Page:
English-Language Learners Webinar Helping English-Learners Through Improved Parent Outreach: Strategies That Work
Communicating with families is key to helping students thrive – and that’s become even more apparent during a pandemic that’s upended student well-being and forced constant logistical changes in schools. Educators should pay particular attention
This content is provided by our sponsor. It is not written by and does not necessarily reflect the views of Education Week's editorial staff.
Mathematics Webinar
Addressing Unfinished Learning in Math: Providing Tutoring at Scale
Most states as well as the federal government have landed on tutoring as a key strategy to address unfinished learning from the pandemic. Take math, for example. Studies have found that students lost more ground
Content provided by Yup Math Tutoring
Classroom Technology Webinar Building Better Blended Learning in K-12 Schools
The pandemic and the increasing use of technology in K-12 education it prompted has added renewed energy to the blended learning movement as most students are now learning in school buildings (and will likely continue

EdWeek Top School Jobs

Teacher Jobs
Search over ten thousand teaching jobs nationwide — elementary, middle, high school and more.
View Jobs
Principal Jobs
Find hundreds of jobs for principals, assistant principals, and other school leadership roles.
View Jobs
Administrator Jobs
Over a thousand district-level jobs: superintendents, directors, more.
View Jobs
Support Staff Jobs
Search thousands of jobs, from paraprofessionals to counselors and more.
View Jobs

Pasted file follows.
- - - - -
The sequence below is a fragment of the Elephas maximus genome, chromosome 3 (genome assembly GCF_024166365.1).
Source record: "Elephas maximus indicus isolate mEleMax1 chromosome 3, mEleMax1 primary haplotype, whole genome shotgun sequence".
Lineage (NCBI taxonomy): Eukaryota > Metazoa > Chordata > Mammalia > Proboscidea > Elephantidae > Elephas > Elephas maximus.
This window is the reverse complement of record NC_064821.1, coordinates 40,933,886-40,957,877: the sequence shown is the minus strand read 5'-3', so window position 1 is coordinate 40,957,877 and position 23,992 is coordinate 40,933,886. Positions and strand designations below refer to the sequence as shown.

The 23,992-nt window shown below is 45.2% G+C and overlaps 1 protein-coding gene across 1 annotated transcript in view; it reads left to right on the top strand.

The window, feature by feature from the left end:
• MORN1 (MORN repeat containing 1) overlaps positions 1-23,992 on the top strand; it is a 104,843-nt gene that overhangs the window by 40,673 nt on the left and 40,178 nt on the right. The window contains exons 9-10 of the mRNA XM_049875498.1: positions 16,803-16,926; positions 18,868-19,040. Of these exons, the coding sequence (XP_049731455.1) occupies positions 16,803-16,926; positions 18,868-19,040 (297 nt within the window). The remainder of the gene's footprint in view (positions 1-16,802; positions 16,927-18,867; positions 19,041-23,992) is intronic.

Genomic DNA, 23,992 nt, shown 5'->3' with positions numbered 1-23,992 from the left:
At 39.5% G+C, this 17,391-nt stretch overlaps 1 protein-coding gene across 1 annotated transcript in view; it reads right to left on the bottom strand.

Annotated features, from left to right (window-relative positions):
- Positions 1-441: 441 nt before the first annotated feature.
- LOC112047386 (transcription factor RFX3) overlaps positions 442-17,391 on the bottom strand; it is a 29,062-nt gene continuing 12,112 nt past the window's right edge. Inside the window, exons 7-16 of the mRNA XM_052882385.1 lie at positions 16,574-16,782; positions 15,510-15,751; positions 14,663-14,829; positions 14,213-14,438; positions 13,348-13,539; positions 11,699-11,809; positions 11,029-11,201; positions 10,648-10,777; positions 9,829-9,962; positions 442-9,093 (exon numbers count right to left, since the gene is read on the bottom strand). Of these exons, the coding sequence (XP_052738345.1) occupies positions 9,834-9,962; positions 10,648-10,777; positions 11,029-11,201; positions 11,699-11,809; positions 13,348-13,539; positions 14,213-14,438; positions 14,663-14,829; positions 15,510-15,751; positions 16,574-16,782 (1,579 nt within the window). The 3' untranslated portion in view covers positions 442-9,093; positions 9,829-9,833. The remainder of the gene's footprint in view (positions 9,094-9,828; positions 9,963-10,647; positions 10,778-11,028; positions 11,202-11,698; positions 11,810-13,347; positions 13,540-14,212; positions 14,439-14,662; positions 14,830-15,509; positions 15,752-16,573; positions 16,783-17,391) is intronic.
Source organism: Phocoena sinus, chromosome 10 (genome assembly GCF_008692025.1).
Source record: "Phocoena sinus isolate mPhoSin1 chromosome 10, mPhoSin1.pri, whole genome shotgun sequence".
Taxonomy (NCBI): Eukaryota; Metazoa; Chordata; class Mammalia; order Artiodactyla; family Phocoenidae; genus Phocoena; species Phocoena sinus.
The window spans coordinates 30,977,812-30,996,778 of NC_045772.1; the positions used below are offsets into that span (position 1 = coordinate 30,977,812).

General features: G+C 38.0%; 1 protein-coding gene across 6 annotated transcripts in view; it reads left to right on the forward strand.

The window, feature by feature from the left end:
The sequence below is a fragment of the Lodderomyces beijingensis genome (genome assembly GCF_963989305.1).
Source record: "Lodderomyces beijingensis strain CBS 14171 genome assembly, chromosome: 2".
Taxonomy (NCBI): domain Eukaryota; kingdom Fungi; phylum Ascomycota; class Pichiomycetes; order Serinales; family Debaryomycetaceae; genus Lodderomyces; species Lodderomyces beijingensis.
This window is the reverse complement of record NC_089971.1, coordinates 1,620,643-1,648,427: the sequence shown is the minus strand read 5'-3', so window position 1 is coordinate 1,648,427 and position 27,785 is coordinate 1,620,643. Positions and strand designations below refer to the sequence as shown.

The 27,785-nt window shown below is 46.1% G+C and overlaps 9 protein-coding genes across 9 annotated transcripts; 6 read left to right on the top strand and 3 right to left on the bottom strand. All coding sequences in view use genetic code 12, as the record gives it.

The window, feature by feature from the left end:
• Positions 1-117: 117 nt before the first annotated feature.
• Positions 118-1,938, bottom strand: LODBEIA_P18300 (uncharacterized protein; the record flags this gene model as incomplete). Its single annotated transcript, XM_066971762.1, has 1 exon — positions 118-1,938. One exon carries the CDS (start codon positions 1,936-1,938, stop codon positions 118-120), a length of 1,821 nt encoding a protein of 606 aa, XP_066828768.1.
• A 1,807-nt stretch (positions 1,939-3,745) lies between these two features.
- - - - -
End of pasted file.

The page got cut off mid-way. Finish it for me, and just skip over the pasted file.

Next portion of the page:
Read Next

Federal Top Federal Adviser on Puerto Rico's Schools Declares: 'We Have to Build Trust'
Chris Soto heads an Education Department team providing technical assistance and support for the U.S. territory's public schools.
4 min read
Martin G. Brumbaugh School kindergarten teacher Nydsy Santiago teaches her students under a gazebo at a municipal athletic park in Santa Isabel, Puerto Rico, on Feb. 4, 2021.
Martin G. Brumbaugh School kindergarten teacher Nydsy Santiago teaches her students under a gazebo at a municipal athletic park in Santa Isabel, Puerto Rico, on Feb. 4, 2021.
Carlos Giusti/AP
Federal Schools Could Count Nonbinary Students Under Biden Proposal
The Civil Rights Data Collection for this school year could also revive questions about inexperienced teachers and preschool discipline.
6 min read
Image of a form with male and female checkboxes.
Federal 'Parents' Bill of Rights' Underscores Furor Over Curriculum and Transparency in Schools
U.S. Sen. Josh Hawley's bill highlights how education issues like critical race theory will likely stay in the national political spotlight.
7 min read
Sen. Josh Hawley, R-Mo., speaks during a Senate Armed Services Committee hearing on the conclusion of military operations in Afghanistan and plans for future counterterrorism operations, Tuesday, Sept. 28, 2021, on Capitol Hill in Washington.
U.S. Sen. Josh Hawley, R-Mo., says "it's time to give control back to parents, not woke bureaucrats."
Patrick Semansky/AP
Federal Opinion It’s Not Just the NSBA That’s Out of Touch. There’s a Bigger Problem
Those who influence educational policy or practice would do well to care about what parents and the public actually want.
4 min read
Image shows a multi-tailed arrow hitting the bullseye of a target.
DigitalVision Vectors/Getty